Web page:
Now that we seem to have finally reached the limit of analogue telephone connections, at 56kbps, digital seems to be the only way forward. This is especially true since 56kbps is rarely achieved in the real world, with the mid-40s being more common. But while you’re waiting for cable, satellite, ADSL and other technologies to arrive, there’s something you can do to boost your existing connection.
Modem Booster is a small piece of utility software that tweaks the TCP/IP settings of your PC in order to reduce data fragmentation during transfer. To do this, it adjusts settings such as MTU (maximum transmission unit), RWIN (receive window), TTL (time to live) and cache size, which will theoretically increase download and upload performance.
This is not a simple case of connect and forget, though. Far from it. In order to run the automated test routine, Modem Booster will dial your ISP no fewer than 36 times, carrying out data transfer rate tests each time. This is a tedious process, but at least you don’t have to sit and watch it happen. Go off for a pint and come back after an hour or so, and it should be finished.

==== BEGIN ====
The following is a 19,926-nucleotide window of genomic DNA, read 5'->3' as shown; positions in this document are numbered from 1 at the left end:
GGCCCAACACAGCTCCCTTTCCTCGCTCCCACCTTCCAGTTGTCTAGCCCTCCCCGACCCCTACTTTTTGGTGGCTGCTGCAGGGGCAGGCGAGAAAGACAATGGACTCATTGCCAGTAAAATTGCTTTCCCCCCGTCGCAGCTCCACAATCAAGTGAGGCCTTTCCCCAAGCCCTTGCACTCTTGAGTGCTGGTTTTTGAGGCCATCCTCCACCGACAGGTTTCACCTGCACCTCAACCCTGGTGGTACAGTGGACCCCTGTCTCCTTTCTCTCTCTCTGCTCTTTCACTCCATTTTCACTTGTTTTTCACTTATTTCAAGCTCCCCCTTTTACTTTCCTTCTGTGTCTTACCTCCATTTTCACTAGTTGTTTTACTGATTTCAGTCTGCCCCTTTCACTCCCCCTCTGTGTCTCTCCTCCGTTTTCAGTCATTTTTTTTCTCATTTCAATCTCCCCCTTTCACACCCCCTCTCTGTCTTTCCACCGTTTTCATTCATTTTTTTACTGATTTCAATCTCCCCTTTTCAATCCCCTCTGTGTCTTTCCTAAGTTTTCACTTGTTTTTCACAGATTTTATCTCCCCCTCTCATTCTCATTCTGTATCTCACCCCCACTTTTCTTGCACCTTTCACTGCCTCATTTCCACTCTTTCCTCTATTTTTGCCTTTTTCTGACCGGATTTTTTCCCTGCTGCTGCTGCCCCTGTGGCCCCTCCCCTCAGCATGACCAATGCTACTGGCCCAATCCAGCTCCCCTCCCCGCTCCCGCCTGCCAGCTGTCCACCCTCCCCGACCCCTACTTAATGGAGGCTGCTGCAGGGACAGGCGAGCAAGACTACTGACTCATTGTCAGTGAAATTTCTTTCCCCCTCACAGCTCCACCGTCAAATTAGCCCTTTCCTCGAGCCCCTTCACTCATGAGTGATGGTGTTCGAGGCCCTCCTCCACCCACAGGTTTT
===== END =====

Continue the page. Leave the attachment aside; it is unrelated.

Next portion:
Once complete, Modem Booster gives you an idea of how much – if at all – it could boost performance, as a percentage increase. Ideally your dial-up settings will now match those of your ISP, and if you want to make use of the new settings, clicking on the dialler icon will launch the program and dial your ISP automatically.
The program seems more likely to squeeze out that bit extra if you’re using a 56kbps modem, since in our tests, 33.6kbps in urban areas is likely to be close to optimal. Using BTClick with a 56kbps modem we had a potential 30% gain, while using FreeDotNet with a 33.6kbps gave just a couple of percent increase. The terminally curious can modify the settings manually if they wish.
Company: InKline Global